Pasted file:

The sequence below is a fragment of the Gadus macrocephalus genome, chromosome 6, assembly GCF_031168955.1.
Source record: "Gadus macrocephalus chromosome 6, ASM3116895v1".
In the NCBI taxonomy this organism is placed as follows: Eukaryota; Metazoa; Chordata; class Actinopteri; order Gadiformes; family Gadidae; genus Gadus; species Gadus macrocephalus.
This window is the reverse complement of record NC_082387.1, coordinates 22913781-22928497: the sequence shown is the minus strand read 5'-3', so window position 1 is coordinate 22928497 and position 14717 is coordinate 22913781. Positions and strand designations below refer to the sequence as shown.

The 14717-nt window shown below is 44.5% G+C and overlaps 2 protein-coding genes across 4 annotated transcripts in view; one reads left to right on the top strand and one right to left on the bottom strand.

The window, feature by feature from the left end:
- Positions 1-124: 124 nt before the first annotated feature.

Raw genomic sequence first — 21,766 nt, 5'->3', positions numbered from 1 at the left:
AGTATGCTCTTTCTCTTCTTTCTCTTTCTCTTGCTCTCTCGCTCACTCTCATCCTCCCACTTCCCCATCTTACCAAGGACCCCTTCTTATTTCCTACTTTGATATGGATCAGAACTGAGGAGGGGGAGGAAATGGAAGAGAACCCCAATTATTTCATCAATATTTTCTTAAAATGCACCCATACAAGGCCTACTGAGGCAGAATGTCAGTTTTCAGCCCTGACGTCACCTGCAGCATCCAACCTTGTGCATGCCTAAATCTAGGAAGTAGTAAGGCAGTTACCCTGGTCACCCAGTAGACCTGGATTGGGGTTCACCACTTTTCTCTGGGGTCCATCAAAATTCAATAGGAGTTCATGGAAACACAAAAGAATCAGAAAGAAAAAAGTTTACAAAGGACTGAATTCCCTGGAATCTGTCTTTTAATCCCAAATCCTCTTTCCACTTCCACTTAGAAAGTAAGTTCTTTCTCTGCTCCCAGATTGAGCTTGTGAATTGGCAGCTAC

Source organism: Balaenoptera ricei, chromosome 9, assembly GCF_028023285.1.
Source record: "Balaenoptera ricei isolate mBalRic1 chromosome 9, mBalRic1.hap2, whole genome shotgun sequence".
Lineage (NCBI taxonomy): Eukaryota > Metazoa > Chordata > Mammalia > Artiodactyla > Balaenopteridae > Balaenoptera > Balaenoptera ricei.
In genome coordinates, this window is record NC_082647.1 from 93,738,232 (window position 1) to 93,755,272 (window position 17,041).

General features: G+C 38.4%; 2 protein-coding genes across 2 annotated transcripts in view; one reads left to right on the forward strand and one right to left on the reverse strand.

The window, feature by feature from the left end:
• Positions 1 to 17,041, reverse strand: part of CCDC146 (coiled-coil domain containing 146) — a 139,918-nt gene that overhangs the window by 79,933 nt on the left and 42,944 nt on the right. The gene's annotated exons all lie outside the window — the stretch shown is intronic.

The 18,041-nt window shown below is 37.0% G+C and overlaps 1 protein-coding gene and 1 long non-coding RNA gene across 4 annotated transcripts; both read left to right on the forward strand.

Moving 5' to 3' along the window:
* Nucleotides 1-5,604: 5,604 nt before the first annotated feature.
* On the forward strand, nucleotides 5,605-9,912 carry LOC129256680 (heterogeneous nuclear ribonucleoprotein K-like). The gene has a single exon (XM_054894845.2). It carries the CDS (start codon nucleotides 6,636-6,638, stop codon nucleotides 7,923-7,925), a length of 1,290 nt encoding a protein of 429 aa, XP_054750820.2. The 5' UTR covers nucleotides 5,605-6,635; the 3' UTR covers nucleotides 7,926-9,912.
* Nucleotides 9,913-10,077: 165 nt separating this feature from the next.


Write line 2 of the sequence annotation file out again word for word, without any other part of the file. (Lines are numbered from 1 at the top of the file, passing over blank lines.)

Source record: "Gadus macrocephalus chromosome 6, ASM3116895v1".